Company's bankers advise postponement of issuance citing lack of international backers.
Gulf General delays $300m bond sale
Gulf General Investment Company (GGICO) is to delay its US$300 million (Dh1.1 billion) bond sale by up to three months because the cost of issuing debt is too high, says an executive at the company.
"We've spoken to our bankers and they have said it is not the right timing," said Ashish Oommen, a finance manager at GGICO. "International investors are still not on board and it's too expensive to tap into the market now."
The Dubai conglomerate, which has interests in property, transport, tourism and financial services, planned to issue the bond by the end of last year, but has now set a timetable for the end of the first quarter.
The company mandated Deutsche Bank, HSBC Holdings and Standard Chartered Bank to act as joint lead managers and bookrunners on its bond sale, which was to be used for general corporate purposes and trim short-term debt.
In November, the ratings agency Moody's Investors Services assigned a "B1" rating to the proposed debt issue, with a "negative outlook".
Several companies in the region are also thinking of postponing debt offerings because of high prices.
Companies that borrow money from international investors through bond sales want to keep the interest rates they pay as low as possible, but they also want to ensure that appetite for the debt is strong. Higher rates generally stoke investor interest in debt - but also imply that it comes with a higher risk of default.
"Some of the corporate firms we have rated have decided to suspend or postpone their issue because they could not see the market as attractive at the current pricing," said Faisal Hijazi, a business development manager at Moody's in Dubai.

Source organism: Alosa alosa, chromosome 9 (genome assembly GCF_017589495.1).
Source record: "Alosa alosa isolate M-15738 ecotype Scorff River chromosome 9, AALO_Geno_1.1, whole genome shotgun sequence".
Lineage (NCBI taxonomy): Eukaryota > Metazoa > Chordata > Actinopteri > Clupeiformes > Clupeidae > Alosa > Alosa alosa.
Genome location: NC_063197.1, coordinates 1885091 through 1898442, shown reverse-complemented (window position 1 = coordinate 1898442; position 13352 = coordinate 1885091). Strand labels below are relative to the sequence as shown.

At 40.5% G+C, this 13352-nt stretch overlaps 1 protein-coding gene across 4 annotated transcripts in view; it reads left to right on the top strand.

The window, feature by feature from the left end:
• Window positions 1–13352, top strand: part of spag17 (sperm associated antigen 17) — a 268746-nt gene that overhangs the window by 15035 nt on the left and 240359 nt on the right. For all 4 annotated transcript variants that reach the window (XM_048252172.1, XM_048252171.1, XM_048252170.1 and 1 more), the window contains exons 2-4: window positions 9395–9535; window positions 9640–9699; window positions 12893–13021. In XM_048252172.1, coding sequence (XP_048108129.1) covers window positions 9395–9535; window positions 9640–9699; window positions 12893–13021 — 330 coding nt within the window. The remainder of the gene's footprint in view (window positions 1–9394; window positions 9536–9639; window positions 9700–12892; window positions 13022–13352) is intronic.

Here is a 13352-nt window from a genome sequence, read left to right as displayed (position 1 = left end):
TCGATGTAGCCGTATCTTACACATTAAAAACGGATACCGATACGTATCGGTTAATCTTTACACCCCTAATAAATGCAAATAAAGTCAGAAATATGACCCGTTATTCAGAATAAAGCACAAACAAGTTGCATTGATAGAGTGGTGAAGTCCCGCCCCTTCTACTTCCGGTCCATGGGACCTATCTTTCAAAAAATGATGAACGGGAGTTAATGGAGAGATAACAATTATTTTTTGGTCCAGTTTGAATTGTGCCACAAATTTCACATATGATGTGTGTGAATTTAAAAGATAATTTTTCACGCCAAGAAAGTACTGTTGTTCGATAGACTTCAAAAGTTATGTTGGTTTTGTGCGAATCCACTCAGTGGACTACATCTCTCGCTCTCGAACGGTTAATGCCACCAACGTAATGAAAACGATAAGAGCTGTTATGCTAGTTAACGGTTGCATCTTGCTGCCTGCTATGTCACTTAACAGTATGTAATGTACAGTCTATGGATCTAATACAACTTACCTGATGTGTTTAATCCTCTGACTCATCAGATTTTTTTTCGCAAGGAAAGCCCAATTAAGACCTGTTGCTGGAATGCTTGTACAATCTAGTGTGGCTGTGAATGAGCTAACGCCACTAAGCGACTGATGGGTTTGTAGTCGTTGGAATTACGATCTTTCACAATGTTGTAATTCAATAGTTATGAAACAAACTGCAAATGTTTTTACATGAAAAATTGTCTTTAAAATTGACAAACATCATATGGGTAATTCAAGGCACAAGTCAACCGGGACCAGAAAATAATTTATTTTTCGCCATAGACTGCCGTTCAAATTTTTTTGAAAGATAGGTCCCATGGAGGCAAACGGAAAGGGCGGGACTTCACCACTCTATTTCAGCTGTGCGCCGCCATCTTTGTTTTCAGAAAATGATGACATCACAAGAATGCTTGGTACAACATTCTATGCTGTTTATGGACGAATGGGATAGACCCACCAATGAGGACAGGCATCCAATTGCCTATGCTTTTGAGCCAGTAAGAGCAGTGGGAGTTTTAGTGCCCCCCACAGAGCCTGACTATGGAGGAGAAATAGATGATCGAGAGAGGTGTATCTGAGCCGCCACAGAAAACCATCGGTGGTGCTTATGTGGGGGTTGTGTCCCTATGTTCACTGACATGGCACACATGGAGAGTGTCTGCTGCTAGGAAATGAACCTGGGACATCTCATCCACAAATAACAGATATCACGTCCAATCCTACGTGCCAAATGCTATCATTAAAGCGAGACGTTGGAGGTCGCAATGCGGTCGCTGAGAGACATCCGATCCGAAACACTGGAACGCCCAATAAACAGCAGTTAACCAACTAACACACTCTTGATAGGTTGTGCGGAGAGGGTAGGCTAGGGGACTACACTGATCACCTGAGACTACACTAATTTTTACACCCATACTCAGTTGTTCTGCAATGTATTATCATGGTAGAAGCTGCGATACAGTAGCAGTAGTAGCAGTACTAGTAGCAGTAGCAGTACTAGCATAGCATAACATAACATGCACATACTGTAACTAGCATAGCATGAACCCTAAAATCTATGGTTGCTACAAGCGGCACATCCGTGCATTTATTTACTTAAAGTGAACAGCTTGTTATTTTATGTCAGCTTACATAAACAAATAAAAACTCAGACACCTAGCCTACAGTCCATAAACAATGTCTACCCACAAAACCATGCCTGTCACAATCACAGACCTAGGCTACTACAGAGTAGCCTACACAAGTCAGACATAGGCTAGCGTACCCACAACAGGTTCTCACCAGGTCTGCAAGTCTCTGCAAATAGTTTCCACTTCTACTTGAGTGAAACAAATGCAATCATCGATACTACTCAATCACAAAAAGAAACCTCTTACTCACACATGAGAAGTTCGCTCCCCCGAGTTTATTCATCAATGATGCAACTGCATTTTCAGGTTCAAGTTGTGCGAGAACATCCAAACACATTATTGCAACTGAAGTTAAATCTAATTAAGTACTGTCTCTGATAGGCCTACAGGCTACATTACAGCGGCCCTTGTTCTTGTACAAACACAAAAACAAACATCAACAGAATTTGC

Most Gulf companies are forced to look outside the region because there are few local investors interested in sub-investment grade debt even if its pays high yields.
Many Gulf investors are only comfortable with investment-grade offerings.
"As firms lose their credit standings, they have no choice but to tap international markets like Europe, Asia and US," Mr Hijazi said.
"The region's asset fund management business is still not developed where managers would be interested in speculative ratings."
Outside the Gulf, global investors have been snapping up such speculative-grade bonds. Last year was the best on record for sub-investment grade debt, with $287bn issued in the US, surpassing the previous high of $162.7bn in 2009, according to Bloomberg.
Debt issues, including sukuk, have played an expanding role for local companies coming out of the financial crisis, in part because banks are more reluctant to pursue large loan syndications.
Analysts say better conditions in local debt markets are vital for corporate financing.
"It's been argued at the time where liquidity was taken out of the UAE, companies had problems financing themselves," said Jan Plantagie, an analyst at Standard and Poor's in Dubai. "Had there been a domestic bond market, the problems may have been less. Apart from bank funding, you don't have another form of domestic capital source."